An entrepreneur who survived the Pol Pot regime and built his business up from a scratch is calling for the creation of a Cambodian rice exporters’ association to unite Cambodians involved in every level of the rice industry to meet Prime Minister Hun Sen’s goal of a million tonnes of Cambodian rice exported in 2015.
“If we are all together, we will have strength in unity,” says Hun Lak, managing director of Mekong Oryza and secretary-general of the Feder-ation of Associations for Small and Medium-Sized Enterprises of Cambodia (FASMEC).
Hun says he has checked with the big companies who export rice and found the biggest one exports only about 50,000 tonnes, while most smaller firms export between 20,000 and 30,000 tonnes a year.
He wants all the stakeholders in Cambodia’s rice industry to sit down together as a result of today’s Cambodia Rice Forum and form such an association.
“I hope after the Cambodia Rice Forum, we will all sit down together and make plans,” he says.
“The quantity of rice is one issue; the quality is another.
“Cambodia is like a new-born baby, so we need to learn from the experience of the international rice business. From this point of view, the financing is a big issue.
“We need banks and the government to strongly support us.
“With this association, all the members will be stronger, and everything will come later, because we have all the strong voices to sit together and we can send a message to everywhere.
“Separately, that would be much more difficult.”
Hun, the sixth in a family of seven children, was born in Phnom Penh in 1966. He worked hard to survive the Pol Pot regime as a young boy, and his father was killed, but the rest of the family survived.
“It was crazy, because Pol Pot wanted all the Cambodian people stay at the same level, with no poor or rich.
“This was a very big mistake. They killed all the people with an educated background including the professors, the teachers and all the people who had specialised knowledge.
“There wasn’t enough food, so they were so weak and easy to beat to death.”
Having survived and witnessed those horrors, Hun started in business for himself in 1992. Today, he has an environmental-services and pest-control company called HCC Group with nearly 1,000 employees.
He also owns a share of Hotel on the Monivong.
Hun and a group of others founded the rice merchant company Mekong Oryza Trading earlier this year. Through it, he and his partners intend to invest “in the whole rice chain”.
Hun’s four partners in Mekong Oryza Trading haveall been in business for 30 years or so. They have a garment factory, hotels, rubber plantations, a pure-water factory and Cambodia’s largest fertiliser distributorship.
Hun and his partners intend to build a warehouse, for which they already have the land, near the new Phnom Penh river port, 30 kilometres from central Phnom Penh on National Road 1, which goes to Ho Chi Minh City.
“We started with rice trading in the second quarter, and since then we have continued building warehouses, silos and rice mills,’’ Hun says. “The purpose is to create a whole rice supply chain.”
Hun says the first phase of the new Phnom Penh river port should come into operation on July 1 next year and will be able to load 120,000 TEU, enabling shipping traffic to begin. The second phase, due to begin in 2013, will be completed in 2015, according to a source from the port authority.
In order to address the rice bank concern, Hun and his partners are looking at building new rice mills and silos in Prey Veng, Pursat and Kampong Thom provinces in the near future.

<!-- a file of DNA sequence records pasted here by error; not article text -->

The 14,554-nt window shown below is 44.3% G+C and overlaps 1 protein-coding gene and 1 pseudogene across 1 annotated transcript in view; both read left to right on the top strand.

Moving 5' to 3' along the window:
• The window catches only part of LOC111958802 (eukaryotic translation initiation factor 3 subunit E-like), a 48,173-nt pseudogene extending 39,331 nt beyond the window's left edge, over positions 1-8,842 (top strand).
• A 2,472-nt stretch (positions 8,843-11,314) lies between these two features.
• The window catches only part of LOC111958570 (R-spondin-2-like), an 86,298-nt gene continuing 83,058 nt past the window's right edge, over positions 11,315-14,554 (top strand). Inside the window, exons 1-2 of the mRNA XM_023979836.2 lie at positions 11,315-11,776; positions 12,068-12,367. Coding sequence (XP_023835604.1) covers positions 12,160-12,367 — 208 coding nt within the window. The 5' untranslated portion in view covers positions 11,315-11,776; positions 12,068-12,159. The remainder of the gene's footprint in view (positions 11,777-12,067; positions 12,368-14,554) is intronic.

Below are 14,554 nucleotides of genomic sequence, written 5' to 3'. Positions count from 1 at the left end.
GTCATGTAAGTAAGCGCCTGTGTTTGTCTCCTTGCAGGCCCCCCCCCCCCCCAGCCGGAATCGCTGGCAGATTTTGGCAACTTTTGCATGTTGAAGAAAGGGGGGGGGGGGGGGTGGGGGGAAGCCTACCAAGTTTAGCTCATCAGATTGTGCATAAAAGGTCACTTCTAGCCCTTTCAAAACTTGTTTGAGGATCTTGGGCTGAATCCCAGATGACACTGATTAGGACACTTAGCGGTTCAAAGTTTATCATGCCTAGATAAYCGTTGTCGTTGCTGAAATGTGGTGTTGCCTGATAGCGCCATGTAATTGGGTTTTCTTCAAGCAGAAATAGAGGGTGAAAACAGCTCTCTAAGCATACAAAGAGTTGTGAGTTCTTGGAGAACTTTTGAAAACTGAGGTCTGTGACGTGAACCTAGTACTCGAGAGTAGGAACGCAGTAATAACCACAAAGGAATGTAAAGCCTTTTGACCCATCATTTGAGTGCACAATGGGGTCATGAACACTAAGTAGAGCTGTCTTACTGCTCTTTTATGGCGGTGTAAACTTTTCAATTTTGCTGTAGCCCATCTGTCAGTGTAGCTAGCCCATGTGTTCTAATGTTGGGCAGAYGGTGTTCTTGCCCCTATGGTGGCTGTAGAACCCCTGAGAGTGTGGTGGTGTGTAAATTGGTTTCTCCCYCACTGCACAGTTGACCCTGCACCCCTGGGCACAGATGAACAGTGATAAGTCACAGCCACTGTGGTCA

“We are Cambodian people and we don’t want all the paddy to go to the neighboring countries.
“We need to put Cambodians to work. Production here will be better for the Cambodian economy, increase jobs and benefit the people a lot after the milling.
“That’s why we came up with the Cambodia Rice Forum, so all the businessmen could come together and discuss the rice industry – for the first time ever.”
Hun says the Cambodia Rice Forum has been designed to bring all the players including sellers, suppliers, importers, exporters, transportation companies, and banks “all in one spot, to sit down and discuss their experiences. We also want to display our Cambodian rice to the outside world.
“Now we are ready to export with quality and standard.
“This year, we expect at least 180,000 tonnes of rice exports to the world; in 2010, only 51,000 tonnes were exported. “
In order to meet Prime Minister Hun Sen’s challenge to promote the export of one million tons in 2015, Hun says all the key players in the private sector and the government have to work hard and in concert.
“The urgent part is the financing. The main point is the government and the banks have to be concerned about providing the loans directly to the farmers, the rice millers and the rice exporters,’’ he says.
“My message is that all the rice players have to join together and then we can come up with the quantity and standard specificat-ions for big orders from internat-ional buyers.
“If we are Cambodians in the rice business and we run separately, it’s difficult to compete with our neighbours, but if we join together, we can at least have a fighting chance to compete with them.
“We don’t have enough unity yet currently to accept big orders from the international buyers based in European Union and the United States,” he said.
Hun is also promoting the break-bulk river barge transport mode, which can handle 1,000-tonne, 1,500-tonne and 2,000-tonne capacities in one shipment.
Once the bagged rice is loaded into break-bulk barges at the Phnom Penh port, it takes only 48 hours to get to Ho Chi Minh port, on the Mekong, then trans-ship to mother ships that can load 6,000MT and more by using sling nets with a capacity of 3 MT at a time.
“Cambodian rice goes to Russia, Belgium, Italy, France, and North America,” he said.